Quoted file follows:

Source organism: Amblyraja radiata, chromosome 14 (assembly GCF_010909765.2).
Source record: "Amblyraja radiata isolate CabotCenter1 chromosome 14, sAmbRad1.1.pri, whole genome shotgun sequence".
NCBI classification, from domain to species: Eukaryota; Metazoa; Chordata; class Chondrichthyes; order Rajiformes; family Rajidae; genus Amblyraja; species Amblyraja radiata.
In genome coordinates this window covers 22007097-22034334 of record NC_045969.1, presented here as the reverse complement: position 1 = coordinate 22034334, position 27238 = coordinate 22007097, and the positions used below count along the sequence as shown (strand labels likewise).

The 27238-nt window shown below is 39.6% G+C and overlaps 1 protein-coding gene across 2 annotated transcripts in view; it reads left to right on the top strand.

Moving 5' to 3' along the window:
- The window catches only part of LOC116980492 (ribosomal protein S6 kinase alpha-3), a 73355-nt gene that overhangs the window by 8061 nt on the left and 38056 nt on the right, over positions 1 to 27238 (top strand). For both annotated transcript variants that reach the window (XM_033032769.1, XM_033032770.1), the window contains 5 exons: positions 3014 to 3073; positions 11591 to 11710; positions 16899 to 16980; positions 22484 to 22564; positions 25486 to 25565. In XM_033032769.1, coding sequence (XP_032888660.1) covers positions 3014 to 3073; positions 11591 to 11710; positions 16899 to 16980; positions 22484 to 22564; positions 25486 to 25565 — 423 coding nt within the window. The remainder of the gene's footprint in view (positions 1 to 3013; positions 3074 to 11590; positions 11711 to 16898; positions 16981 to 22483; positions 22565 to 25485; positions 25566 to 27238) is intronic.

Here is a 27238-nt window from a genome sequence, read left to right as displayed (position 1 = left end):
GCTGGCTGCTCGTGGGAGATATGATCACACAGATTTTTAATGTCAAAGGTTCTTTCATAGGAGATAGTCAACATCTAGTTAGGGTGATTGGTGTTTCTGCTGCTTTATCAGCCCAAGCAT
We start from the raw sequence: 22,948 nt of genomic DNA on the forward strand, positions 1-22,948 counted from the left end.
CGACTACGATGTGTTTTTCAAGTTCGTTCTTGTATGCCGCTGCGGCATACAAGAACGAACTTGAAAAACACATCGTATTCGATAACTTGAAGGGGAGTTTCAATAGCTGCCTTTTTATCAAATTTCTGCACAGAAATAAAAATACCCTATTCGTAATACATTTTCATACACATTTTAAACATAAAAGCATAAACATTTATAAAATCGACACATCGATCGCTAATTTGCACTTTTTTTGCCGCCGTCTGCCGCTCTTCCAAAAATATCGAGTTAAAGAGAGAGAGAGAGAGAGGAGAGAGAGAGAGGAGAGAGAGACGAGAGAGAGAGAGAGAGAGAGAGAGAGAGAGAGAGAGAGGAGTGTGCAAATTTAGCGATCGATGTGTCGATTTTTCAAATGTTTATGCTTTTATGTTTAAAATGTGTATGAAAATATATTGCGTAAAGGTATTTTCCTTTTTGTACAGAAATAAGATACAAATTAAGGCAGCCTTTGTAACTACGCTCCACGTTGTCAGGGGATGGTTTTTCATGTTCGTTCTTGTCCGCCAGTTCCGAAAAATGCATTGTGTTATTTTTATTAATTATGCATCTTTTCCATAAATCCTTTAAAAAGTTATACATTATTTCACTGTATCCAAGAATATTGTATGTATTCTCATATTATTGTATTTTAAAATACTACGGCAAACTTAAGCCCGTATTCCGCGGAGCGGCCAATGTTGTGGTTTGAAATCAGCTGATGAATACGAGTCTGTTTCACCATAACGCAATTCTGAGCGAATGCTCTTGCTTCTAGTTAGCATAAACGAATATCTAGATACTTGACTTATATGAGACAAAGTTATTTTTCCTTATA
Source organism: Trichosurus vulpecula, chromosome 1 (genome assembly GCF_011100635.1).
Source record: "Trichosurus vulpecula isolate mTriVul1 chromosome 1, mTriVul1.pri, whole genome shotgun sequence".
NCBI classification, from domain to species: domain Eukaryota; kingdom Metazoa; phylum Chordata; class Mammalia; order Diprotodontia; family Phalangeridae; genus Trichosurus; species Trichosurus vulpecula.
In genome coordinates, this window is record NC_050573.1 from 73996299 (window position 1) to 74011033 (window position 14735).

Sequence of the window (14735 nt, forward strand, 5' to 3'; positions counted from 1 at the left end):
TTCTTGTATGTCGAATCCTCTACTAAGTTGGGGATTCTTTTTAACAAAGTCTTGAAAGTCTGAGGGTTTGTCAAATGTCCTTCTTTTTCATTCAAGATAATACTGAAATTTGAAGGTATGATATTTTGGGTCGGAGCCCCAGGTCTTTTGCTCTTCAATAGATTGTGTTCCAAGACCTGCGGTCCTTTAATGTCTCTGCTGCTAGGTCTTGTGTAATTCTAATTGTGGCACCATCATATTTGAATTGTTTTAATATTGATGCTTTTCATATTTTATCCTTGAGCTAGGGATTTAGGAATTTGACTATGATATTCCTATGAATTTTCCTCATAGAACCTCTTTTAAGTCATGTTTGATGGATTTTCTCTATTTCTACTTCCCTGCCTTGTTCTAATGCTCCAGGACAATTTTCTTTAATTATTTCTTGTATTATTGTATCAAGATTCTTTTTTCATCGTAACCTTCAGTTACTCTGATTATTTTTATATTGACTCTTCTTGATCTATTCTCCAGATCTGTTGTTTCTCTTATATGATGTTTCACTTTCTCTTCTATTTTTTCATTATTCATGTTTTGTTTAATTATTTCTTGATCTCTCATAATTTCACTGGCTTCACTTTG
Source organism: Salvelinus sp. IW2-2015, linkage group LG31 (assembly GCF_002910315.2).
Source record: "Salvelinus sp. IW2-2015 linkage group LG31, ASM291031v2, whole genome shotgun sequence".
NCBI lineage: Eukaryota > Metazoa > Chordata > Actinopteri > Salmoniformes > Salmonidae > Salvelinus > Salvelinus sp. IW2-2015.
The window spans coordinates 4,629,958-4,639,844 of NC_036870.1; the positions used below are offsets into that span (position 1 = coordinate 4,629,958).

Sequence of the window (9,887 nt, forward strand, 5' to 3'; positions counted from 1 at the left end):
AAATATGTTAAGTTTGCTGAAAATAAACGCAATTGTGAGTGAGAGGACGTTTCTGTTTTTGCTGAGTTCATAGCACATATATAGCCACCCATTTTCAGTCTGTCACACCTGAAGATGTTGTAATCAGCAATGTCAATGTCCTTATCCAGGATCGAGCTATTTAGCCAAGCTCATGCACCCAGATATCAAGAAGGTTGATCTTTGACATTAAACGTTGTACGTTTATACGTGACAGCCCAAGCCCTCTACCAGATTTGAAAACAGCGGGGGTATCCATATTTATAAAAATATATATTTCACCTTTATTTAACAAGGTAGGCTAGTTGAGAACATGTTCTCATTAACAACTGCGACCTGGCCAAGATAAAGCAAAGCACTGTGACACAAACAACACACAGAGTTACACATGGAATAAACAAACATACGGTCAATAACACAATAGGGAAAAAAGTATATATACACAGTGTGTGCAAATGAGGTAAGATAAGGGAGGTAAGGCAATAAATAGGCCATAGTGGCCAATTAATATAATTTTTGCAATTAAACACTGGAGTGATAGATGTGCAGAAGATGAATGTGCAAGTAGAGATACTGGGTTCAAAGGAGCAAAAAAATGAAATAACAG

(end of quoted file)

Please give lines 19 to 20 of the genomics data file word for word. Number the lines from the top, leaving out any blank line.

Source record: "Salvelinus sp. IW2-2015 linkage group LG31, ASM291031v2, whole genome shotgun sequence".
NCBI lineage: Eukaryota > Metazoa > Chordata > Actinopteri > Salmoniformes > Salmonidae > Salvelinus > Salvelinus sp. IW2-2015.